Thursday, August 26, 2010

"France Has No Friends, Only Interests"

In politics, it is necessary either to betray one's country or the electorate.

I prefer to betray the electorate.

Charles De Gaulle


Oblivious to the German occupation and a continent torn by war, Parisians frolic on the riverbank of the Seine in the summer of 1943.


  1. From the Amphisbaena Whisperer (September 2010)



    Bugtussle, Tennessee

    American’s conservatives have been in an uproar since February this year, when the White House announced that funds from the National Association of the Arts had been (mis)appropriated in order to commission famed sculptor Ariadne Fischenplatten to create a head of the President, to be permanently displayed in the oval office.

    The crux of the uproar has focused on the cost of the proposed artwork, $ 119,500,000.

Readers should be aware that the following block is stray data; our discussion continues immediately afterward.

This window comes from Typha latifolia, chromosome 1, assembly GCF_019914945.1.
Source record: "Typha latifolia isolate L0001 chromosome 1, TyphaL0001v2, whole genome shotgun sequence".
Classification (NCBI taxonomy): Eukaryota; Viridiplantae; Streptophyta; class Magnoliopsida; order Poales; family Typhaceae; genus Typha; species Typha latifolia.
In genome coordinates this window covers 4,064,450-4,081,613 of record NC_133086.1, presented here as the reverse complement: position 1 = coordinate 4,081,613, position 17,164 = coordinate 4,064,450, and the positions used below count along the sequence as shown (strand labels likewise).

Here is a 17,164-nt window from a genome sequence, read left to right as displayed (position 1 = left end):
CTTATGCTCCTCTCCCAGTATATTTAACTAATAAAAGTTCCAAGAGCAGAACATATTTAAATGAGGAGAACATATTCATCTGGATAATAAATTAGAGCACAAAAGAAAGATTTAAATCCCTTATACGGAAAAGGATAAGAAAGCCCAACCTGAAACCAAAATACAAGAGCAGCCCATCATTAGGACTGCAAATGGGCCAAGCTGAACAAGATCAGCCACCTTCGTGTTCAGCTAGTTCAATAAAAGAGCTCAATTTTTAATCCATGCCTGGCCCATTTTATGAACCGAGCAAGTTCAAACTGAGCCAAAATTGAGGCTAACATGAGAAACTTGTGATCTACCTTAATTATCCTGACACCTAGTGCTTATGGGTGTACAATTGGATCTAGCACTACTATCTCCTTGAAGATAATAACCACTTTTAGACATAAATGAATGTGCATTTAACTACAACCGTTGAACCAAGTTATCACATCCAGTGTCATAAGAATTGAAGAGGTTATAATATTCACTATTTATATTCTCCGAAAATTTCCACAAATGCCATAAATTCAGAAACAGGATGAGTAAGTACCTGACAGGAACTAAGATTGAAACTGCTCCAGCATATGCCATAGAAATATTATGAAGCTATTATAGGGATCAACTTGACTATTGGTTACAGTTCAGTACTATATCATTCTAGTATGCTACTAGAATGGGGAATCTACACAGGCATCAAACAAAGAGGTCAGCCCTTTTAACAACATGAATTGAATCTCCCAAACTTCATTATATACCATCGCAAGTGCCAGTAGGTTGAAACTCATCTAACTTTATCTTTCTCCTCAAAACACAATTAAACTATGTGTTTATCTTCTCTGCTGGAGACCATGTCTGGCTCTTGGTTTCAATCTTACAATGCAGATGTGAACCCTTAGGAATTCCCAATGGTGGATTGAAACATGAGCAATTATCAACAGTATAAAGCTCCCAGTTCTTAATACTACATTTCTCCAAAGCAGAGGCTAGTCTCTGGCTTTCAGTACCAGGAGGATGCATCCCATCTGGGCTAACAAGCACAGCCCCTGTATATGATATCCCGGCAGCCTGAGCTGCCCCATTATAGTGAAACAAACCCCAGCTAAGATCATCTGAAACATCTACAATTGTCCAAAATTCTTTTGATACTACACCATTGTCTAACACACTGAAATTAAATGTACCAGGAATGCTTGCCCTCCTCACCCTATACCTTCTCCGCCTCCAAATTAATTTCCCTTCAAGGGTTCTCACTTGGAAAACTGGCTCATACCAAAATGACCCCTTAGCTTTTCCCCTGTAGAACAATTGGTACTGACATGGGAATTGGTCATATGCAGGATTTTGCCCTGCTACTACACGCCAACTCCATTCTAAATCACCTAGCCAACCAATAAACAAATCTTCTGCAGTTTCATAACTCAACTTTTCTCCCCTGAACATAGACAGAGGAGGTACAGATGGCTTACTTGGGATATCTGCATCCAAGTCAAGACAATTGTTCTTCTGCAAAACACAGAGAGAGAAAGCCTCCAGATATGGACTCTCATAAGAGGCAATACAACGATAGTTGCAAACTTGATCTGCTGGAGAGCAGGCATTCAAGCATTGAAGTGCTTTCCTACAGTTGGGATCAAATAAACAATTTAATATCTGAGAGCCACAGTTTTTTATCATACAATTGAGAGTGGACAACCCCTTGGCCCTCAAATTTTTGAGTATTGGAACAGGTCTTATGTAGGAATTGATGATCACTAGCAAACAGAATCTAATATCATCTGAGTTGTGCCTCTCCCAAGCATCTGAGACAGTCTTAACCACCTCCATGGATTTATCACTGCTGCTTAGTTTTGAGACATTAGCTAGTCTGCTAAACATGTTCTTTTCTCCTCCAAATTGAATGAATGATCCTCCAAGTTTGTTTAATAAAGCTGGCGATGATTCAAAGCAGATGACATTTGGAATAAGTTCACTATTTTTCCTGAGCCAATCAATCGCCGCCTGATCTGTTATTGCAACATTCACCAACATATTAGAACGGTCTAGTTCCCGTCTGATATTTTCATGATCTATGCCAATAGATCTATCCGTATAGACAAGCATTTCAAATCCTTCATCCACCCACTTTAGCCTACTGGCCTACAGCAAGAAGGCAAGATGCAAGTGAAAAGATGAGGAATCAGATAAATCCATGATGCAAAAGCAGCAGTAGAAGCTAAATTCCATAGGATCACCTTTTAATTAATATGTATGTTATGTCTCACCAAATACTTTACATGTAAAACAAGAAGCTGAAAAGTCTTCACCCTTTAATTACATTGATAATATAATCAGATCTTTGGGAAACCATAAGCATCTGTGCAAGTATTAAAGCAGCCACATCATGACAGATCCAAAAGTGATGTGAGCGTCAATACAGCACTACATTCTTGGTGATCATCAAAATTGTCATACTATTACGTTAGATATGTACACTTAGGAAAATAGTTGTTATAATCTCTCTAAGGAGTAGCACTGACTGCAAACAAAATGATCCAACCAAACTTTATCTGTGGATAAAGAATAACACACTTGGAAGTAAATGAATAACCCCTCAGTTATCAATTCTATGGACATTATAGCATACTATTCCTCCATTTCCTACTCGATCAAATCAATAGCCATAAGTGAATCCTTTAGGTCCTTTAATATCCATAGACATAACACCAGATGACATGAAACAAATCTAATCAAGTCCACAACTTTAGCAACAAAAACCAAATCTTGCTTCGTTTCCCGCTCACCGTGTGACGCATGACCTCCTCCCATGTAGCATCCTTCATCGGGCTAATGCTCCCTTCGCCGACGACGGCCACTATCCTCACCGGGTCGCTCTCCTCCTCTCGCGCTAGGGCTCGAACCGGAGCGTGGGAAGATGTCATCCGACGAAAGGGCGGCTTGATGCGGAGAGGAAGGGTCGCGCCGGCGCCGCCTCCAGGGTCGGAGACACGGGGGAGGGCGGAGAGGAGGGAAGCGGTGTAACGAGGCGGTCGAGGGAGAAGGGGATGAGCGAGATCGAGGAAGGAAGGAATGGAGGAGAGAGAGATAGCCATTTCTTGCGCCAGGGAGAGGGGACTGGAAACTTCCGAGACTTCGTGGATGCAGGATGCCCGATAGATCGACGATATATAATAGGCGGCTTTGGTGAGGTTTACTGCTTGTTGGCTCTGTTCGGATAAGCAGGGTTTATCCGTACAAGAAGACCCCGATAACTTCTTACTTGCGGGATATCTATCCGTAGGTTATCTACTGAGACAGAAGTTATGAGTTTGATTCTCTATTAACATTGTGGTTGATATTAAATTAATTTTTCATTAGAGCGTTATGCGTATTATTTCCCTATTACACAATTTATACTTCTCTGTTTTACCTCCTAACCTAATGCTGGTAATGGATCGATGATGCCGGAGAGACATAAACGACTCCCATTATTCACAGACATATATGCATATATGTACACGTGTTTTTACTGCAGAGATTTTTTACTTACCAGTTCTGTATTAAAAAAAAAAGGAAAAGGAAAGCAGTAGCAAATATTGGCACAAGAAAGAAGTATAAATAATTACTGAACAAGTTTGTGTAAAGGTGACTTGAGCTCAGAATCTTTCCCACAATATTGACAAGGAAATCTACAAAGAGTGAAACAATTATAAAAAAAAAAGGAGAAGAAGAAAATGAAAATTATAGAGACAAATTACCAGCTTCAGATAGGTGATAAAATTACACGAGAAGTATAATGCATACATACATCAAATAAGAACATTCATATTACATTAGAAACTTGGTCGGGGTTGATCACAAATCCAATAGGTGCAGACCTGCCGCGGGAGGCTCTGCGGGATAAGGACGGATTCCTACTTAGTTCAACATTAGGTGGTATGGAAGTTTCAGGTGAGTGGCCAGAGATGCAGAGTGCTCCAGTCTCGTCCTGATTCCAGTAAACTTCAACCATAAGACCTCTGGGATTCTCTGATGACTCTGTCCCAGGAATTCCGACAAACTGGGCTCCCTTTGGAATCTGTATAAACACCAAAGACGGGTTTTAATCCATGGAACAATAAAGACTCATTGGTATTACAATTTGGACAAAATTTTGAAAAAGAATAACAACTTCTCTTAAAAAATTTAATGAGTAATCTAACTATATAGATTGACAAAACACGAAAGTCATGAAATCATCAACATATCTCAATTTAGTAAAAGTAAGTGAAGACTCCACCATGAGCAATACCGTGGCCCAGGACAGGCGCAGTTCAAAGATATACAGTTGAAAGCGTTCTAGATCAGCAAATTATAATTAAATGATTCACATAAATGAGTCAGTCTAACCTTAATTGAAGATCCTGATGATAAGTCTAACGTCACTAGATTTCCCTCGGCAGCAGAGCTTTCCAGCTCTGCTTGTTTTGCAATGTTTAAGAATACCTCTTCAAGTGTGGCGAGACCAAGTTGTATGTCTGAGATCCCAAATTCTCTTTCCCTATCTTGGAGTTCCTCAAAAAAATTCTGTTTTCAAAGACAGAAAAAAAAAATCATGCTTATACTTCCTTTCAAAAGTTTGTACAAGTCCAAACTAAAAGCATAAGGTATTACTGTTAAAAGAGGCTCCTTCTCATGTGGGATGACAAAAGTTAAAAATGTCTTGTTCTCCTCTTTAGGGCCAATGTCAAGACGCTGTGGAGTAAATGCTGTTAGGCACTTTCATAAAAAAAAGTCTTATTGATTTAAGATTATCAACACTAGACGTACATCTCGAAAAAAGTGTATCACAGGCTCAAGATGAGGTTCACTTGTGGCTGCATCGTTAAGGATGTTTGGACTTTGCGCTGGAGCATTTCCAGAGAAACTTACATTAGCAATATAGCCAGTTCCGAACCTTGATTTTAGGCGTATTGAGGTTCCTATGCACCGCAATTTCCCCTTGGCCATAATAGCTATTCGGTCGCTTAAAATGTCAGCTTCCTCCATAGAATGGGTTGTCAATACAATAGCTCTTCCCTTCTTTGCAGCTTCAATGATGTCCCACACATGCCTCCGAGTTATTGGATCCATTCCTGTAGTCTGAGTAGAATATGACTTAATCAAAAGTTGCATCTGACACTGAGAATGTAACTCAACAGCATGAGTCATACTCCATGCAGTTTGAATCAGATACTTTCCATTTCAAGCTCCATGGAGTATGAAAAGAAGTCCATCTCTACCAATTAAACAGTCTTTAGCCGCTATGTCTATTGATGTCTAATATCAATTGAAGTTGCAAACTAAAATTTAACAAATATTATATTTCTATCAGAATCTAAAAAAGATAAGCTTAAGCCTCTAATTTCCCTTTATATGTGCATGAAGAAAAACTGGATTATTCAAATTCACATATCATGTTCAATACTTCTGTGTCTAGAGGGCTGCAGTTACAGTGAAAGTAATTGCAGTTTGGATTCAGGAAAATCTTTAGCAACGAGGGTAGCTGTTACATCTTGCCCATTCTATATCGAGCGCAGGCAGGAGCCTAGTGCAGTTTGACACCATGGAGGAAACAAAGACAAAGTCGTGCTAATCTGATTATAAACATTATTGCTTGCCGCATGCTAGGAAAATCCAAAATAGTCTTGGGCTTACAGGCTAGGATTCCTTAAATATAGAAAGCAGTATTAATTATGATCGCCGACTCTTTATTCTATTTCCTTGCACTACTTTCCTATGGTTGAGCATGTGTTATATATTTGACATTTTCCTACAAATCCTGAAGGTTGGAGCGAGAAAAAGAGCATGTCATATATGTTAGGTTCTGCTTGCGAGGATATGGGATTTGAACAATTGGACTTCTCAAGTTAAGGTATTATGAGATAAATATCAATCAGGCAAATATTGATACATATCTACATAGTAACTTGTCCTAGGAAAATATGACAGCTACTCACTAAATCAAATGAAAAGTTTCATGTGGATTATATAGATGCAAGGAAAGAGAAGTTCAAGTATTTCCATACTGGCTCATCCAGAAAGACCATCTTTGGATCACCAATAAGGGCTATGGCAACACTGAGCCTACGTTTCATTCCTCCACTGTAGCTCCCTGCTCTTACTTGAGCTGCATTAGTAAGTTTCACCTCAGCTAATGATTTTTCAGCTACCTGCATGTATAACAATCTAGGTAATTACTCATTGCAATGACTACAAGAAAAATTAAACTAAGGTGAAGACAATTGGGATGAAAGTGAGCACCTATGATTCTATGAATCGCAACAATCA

The idea for the project originated with Michelle Obama.

    Last March we reported how Ms. Obama had been waylaid by a mob of angry protestors accusing her of secrecy regarding the nature of the sculpturing materials, not to mention all her perceived, outrageous excesses - to which the First Lady blasted impatiently, quoting a line from her autobiography, “The Life and Ungodly Times of Marie Antoinette”: “Let them eat Kate!”

    TAW has now learned that Ariadne Fischenplatter is none other than the notorious art forgery master Derivativa De Kooning, alias Martha Schrippens, the world’s most famous air balloon pilot.

    This is the same Martha Schrippens, remember, who famously announced last June that she planned to be the first person to circumnavigate the globe in a hot-air balloon.

    Indeed, since May her intended vehicle of flight could be seen towering up from behind the artist's three-story mansion overlooking the river, visible to every naked eye in Bugtussle, as well as to the telephoto lenses of the FBI.

    Bloggers have suspected that Schrippens planned to embark upon her travels earlier than announced because of the current investigations of her alleged, illicit activities, planning a “quick getaway” as soon as she completed her work on the oval office commission.